Later writers cast her in less complimentary terms, although Thomas Heywood’s The Fair Maid of the West: Or, a Girl Worth Gold (1631) has its cross-dressing, piratical heroine hold up Long Meg as an example to be striven for, but the favorable legend of Long Meg persisted well into the nineteenth century, with The Life of Long Meg being reprinted in 1805 and 1880. Her relevance to this history is as a proto-superheroine, with her more-than-normal strength, codename, costume (her male’s attire), and her selfless activities, and if she lacks the specifically urban orientation of Moll Cutpurse, Long Meg nonetheless stands as the first modern proto-superheroine, the first inhabitant of the readers’ and listeners’ contemporary world. Long Meg isn’t a knight or Amazon from centuries ago; she is a product of the modern world, and provided her readers and listeners with the idea that fighting evil and crime could take place in the modern world. Too, unlike the many cross-dressing warrior women of popular ballads of the seventeenth, eighteenth, and nineteenth century,83 Long Meg is primarily an independent crime-fighter rather than a soldier or sailor, with a heroic mission all her own. Her adoption by writers as an abuser of abusive and boastful, arrogant men, and her use as a role model for other fictional women warriors, obscured this side of her.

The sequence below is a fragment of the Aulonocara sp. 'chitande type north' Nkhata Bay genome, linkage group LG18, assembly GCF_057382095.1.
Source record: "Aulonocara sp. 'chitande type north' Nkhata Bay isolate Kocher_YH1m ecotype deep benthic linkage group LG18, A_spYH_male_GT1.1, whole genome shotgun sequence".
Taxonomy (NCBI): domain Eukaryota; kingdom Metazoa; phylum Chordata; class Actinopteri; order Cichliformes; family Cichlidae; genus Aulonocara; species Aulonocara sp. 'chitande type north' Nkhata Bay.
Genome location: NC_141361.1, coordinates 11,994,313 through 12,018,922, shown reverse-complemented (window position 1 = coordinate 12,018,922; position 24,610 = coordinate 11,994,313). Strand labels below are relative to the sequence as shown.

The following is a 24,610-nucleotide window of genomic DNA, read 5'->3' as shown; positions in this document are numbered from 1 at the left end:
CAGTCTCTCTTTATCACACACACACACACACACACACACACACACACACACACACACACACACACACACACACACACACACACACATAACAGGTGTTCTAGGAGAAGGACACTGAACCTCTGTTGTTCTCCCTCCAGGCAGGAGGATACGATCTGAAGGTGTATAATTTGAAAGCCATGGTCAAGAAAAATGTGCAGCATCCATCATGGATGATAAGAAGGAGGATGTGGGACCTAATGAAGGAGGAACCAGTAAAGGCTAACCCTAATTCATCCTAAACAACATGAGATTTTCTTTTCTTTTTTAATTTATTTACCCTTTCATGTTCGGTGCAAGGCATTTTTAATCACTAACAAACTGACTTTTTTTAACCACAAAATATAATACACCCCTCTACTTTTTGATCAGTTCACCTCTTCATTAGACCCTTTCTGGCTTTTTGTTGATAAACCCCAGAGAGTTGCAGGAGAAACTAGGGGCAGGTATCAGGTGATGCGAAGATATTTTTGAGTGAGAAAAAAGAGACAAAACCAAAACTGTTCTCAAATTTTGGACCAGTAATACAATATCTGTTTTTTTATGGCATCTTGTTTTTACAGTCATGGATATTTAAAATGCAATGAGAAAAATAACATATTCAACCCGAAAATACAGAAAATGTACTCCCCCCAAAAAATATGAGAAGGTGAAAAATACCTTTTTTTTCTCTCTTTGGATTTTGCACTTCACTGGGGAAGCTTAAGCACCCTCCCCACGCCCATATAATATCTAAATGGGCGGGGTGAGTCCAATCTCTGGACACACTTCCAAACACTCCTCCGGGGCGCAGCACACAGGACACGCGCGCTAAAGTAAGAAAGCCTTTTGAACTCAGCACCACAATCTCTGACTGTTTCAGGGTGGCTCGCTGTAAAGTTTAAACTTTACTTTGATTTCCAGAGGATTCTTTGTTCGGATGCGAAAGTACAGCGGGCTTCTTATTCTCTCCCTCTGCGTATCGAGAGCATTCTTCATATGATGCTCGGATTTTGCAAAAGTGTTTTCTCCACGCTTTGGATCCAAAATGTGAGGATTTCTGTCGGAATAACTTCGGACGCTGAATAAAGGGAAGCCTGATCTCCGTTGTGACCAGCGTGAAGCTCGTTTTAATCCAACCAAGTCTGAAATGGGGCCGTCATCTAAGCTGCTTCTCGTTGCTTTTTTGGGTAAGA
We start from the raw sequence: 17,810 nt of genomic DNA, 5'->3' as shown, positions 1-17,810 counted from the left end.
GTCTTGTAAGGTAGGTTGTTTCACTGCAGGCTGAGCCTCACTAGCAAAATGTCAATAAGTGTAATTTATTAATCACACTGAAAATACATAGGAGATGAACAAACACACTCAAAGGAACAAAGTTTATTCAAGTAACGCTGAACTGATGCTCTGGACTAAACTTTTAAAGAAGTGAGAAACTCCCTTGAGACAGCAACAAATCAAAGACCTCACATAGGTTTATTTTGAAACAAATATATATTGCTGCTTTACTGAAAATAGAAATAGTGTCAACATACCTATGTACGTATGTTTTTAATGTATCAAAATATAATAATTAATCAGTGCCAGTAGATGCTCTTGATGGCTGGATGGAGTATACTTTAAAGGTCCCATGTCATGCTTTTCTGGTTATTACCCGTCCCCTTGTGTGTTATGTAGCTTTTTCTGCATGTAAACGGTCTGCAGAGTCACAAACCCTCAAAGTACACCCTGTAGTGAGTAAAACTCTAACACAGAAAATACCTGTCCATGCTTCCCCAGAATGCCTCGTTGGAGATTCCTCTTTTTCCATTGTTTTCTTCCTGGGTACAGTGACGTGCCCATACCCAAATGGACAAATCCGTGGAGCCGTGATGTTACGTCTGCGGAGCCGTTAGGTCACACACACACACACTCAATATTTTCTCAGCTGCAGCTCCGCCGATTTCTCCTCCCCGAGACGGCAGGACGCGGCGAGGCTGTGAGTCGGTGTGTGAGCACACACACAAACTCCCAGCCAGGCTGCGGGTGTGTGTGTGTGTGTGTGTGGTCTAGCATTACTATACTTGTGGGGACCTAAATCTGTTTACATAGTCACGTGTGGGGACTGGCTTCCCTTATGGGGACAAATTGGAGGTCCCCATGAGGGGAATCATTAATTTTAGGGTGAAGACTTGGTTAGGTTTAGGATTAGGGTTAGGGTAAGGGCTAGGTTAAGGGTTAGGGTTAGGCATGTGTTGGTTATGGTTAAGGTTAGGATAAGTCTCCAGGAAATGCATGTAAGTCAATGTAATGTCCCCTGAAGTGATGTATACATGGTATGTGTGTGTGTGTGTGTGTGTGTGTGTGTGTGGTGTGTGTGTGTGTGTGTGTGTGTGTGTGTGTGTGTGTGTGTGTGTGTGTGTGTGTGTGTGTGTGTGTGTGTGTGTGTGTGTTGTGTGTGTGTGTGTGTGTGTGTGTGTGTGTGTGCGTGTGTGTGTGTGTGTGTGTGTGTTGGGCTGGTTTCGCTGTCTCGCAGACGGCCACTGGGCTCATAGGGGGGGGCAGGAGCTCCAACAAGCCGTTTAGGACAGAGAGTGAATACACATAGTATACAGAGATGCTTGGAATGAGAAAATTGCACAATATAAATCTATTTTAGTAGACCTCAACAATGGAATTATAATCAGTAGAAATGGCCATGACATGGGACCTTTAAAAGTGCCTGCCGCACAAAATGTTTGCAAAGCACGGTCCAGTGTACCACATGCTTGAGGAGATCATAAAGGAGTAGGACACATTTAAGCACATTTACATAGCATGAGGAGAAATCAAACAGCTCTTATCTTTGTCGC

Moll Cutpurse

Mary Frith (circa 1584-1659) was a remarkable woman. That so much of her life is obscured by stories about her (many circulating during her lifetime) and by later interpretations of her life, does not detract from how unusual she was. Purse-snatcher at sixteen, second-story woman at twenty-five, cross-dresser and “roaring girl” (the female version of the “roaring boy,” who was known for public drinking, fighting, and petty crimes), part of London’s female transvestite movement of the early seventeenth century, celebrity at twenty-six, public figure for the rest of her life, licensed fence and familiar of the members of the underworld, inmate at the infamous Bethlehem Hospital for the insane—just the facts of her life make up a colorful litany of adventure. And that’s not even taking into account the fictionalized versions of her life, beginning with T. Middleton and T. Dekker’s play The Roaring Girle; or, Moll Cut-Purse (1611) and continuing up through the present, as each new generation of readers and scholars rediscover Frith’s life and reinterpret and recast her for their own purposes.84